•Use a Dale Carnegie trick I learned when I took the Dale Carnegie program many years ago. When you first meet people, look them in the eye and shake their hand. Repeat their name after they say it. If it isn’t clear, ask them to spell it or repeat it. Make an effort to memorize it by associating their name with an image. I learned 50 people’s first and last names in one three-hour session and never forgot their names over 10 weeks. Twenty-five years later, I still remember the full name of the partner I did the exercise with.

•Ask a mentor to take you to an event and introduce you to people. If you don’t have a mentor, ask a more senior colleague or a well-connected friend. You will learn a lot and shed some anxiety simply by being the sidekick at a couple of low-pressure events.

•Become a mentor – acting as a mentor through FWE and WXN over the past seven years has taught me how to open up and share my experiences with younger entrepreneurs and business people. Now I’m much more comfortable at networking events when asked about myself.

•Feel the fear but do it anyway – often I dread going to an event but then end up having a good time. Remember that FEAR is False Expectations Appearing Real. The anticipation and fear are worse than reality.

Extrovert extras

If you’re an extrovert (someone who re-energizes by being around people) you may not think you need any help, but here are a few tips for your consideration also:

•Stop pitching – don’t go into an event pitching and trying to sell your products or services. But if asked, have a 30-second elevator pitch ready and rehearsed so it naturally rolls off your tongue.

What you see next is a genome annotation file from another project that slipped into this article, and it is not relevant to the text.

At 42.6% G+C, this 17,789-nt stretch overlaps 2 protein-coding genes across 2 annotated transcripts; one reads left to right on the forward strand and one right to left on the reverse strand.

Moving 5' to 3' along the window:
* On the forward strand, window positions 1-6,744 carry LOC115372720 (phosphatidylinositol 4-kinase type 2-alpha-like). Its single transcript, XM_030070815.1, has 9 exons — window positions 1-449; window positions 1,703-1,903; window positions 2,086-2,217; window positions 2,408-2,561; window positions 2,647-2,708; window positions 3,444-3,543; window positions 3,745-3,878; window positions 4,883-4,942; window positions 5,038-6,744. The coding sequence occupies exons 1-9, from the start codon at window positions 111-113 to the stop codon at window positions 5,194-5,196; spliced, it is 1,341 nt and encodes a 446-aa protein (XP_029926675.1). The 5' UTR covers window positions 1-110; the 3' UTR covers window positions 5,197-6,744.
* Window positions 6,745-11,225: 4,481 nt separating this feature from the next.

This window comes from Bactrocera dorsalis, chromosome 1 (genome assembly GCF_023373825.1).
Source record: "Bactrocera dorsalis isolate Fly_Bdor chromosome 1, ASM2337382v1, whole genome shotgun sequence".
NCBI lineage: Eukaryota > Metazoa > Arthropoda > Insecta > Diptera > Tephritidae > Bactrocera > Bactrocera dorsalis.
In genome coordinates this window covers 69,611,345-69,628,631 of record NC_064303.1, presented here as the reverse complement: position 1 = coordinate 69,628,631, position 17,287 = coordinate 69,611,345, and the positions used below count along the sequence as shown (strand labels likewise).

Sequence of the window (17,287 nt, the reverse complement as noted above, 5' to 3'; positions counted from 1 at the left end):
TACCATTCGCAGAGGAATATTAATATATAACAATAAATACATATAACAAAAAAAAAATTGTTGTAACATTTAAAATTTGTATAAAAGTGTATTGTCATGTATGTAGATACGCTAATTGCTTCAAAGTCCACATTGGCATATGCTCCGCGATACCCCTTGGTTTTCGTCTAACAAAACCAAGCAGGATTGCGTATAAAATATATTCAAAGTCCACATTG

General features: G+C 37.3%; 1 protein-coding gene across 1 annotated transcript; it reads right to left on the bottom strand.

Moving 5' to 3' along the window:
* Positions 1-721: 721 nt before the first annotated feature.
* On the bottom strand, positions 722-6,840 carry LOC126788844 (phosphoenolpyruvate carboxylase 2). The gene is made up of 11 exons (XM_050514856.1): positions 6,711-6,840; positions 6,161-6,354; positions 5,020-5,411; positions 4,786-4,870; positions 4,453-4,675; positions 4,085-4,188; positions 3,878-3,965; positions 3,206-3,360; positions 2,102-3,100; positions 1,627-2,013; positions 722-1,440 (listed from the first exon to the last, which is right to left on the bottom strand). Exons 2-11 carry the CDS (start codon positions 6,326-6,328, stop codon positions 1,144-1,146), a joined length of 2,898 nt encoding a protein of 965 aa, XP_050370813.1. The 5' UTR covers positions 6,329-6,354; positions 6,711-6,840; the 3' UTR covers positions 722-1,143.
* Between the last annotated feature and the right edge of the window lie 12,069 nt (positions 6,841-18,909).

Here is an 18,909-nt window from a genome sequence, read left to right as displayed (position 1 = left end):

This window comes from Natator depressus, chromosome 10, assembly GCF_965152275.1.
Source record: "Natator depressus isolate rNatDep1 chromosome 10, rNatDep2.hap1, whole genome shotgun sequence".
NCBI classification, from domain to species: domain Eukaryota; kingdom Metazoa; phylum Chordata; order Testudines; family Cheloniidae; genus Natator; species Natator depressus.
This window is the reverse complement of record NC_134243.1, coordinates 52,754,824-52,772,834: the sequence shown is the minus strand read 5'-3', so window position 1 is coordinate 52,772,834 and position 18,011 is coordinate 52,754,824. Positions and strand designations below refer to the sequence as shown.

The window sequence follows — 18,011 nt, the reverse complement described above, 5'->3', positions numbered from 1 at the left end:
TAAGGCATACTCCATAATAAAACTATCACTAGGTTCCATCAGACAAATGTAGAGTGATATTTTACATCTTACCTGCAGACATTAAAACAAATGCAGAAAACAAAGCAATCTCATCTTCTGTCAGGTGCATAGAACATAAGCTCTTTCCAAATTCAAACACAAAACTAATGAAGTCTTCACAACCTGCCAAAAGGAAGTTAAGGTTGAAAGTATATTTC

•Avoid drinking if you can, or be mindful not to overdo it. Don’t forget to put down that drink during photo opportunities because you never know where those pictures will get published and shared.

•Be genuinely interested – I highly suggest reading the book How to Win Friends and Influence People by Dale Carnegie. In the book there are numerous tips on how to better relate with people based on “human relations principles.” You can learn to be interested in the people you meet in a genuine way. Look people in the eyes when you talk. Actively listen rather than shaking hands mindlessly while you wait to say what you want. Be fully present and don’t continuously scope the room for the next person to speak with.

•Making conversation might be easy for some but can be a real struggle for others. When you get to an event, seek out the person on the sidelines who is not talking to anyone. Take a few minutes to help that person feel comfortable or to give them a warm start by introducing them to people you know.

•Network without expectations – go to an event to build relationships and be happy to grow your network without the intention to sell your wares. People buy from those they know, like and trust. The sales will follow in due course.

Networking is a powerful tool that can help advance your professional career and grow your business. With practice and perseverance, it will begin to feel more natural and even enjoyable. As you get the hang of things, remember that it’s OK to take a few minutes to regroup and re-energize if you need it, and to extend the same kindness to yourself that you would to others. You’ve got this! Happy networking. 

Cybele Negris is a serial entrepreneur, CEO and co-founder of (Canada’s original .ca registrar), director of the Royal Canadian Mint, speaker and mentor.